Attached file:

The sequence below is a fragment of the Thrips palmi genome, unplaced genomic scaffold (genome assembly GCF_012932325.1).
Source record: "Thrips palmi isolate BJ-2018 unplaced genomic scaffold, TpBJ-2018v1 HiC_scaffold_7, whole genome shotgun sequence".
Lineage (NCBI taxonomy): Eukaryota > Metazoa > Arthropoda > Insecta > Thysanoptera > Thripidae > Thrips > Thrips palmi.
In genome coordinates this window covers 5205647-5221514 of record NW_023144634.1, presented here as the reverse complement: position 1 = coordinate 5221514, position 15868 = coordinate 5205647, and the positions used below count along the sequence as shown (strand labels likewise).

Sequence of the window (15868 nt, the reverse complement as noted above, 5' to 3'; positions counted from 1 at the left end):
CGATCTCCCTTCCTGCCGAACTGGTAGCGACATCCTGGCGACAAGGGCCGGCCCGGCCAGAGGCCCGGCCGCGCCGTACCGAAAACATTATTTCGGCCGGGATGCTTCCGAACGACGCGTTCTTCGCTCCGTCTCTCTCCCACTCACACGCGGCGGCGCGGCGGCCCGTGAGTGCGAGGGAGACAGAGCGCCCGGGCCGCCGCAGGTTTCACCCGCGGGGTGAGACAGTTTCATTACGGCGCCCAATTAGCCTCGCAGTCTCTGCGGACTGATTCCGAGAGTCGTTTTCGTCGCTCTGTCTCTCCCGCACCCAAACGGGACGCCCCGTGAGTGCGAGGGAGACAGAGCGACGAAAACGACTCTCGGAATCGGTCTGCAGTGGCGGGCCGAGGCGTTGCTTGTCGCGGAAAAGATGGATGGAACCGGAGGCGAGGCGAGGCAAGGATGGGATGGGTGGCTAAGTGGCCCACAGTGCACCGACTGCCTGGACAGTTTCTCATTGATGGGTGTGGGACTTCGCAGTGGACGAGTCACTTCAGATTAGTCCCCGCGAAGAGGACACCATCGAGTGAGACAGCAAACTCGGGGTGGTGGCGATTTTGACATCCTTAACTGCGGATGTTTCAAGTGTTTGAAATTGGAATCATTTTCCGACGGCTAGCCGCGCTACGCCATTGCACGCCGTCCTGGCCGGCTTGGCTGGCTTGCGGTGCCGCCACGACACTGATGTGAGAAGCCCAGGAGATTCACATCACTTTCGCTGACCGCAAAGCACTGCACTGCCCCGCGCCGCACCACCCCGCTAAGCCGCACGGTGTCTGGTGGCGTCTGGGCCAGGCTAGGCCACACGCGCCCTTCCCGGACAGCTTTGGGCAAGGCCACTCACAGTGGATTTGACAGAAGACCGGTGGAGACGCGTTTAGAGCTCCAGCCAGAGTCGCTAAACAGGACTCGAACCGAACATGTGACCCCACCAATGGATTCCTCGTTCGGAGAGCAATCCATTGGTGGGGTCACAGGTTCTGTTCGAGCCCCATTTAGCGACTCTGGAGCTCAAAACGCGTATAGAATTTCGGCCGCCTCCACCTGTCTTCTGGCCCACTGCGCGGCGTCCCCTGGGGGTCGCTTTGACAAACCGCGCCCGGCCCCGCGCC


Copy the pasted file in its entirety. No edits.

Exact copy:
The sequence below is a fragment of the Thrips palmi genome, unplaced genomic scaffold (genome assembly GCF_012932325.1).
Source record: "Thrips palmi isolate BJ-2018 unplaced genomic scaffold, TpBJ-2018v1 HiC_scaffold_7, whole genome shotgun sequence".
Lineage (NCBI taxonomy): Eukaryota > Metazoa > Arthropoda > Insecta > Thysanoptera > Thripidae > Thrips > Thrips palmi.
In genome coordinates this window covers 5205647-5221514 of record NW_023144634.1, presented here as the reverse complement: position 1 = coordinate 5221514, position 15868 = coordinate 5205647, and the positions used below count along the sequence as shown (strand labels likewise).

Sequence of the window (15868 nt, the reverse complement as noted above, 5' to 3'; positions counted from 1 at the left end):
CGATCTCCCTTCCTGCCGAACTGGTAGCGACATCCTGGCGACAAGGGCCGGCCCGGCCAGAGGCCCGGCCGCGCCGTACCGAAAACATTATTTCGGCCGGGATGCTTCCGAACGACGCGTTCTTCGCTCCGTCTCTCTCCCACTCACACGCGGCGGCGCGGCGGCCCGTGAGTGCGAGGGAGACAGAGCGCCCGGGCCGCCGCAGGTTTCACCCGCGGGGTGAGACAGTTTCATTACGGCGCCCAATTAGCCTCGCAGTCTCTGCGGACTGATTCCGAGAGTCGTTTTCGTCGCTCTGTCTCTCCCGCACCCAAACGGGACGCCCCGTGAGTGCGAGGGAGACAGAGCGACGAAAACGACTCTCGGAATCGGTCTGCAGTGGCGGGCCGAGGCGTTGCTTGTCGCGGAAAAGATGGATGGAACCGGAGGCGAGGCGAGGCAAGGATGGGATGGGTGGCTAAGTGGCCCACAGTGCACCGACTGCCTGGACAGTTTCTCATTGATGGGTGTGGGACTTCGCAGTGGACGAGTCACTTCAGATTAGTCCCCGCGAAGAGGACACCATCGAGTGAGACAGCAAACTCGGGGTGGTGGCGATTTTGACATCCTTAACTGCGGATGTTTCAAGTGTTTGAAATTGGAATCATTTTCCGACGGCTAGCCGCGCTACGCCATTGCACGCCGTCCTGGCCGGCTTGGCTGGCTTGCGGTGCCGCCACGACACTGATGTGAGAAGCCCAGGAGATTCACATCACTTTCGCTGACCGCAAAGCACTGCACTGCCCCGCGCCGCACCACCCCGCTAAGCCGCACGGTGTCTGGTGGCGTCTGGGCCAGGCTAGGCCACACGCGCCCTTCCCGGACAGCTTTGGGCAAGGCCACTCACAGTGGATTTGACAGAAGACCGGTGGAGACGCGTTTAGAGCTCCAGCCAGAGTCGCTAAACAGGACTCGAACCGAACATGTGACCCCACCAATGGATTCCTCGTTCGGAGAGCAATCCATTGGTGGGGTCACAGGTTCTGTTCGAGCCCCATTTAGCGACTCTGGAGCTCAAAACGCGTATAGAATTTCGGCCGCCTCCACCTGTCTTCTGGCCCACTGCGCGGCGTCCCCTGGGGGTCGCTTTGACAAACCGCGCCCGGCCCCGCGCC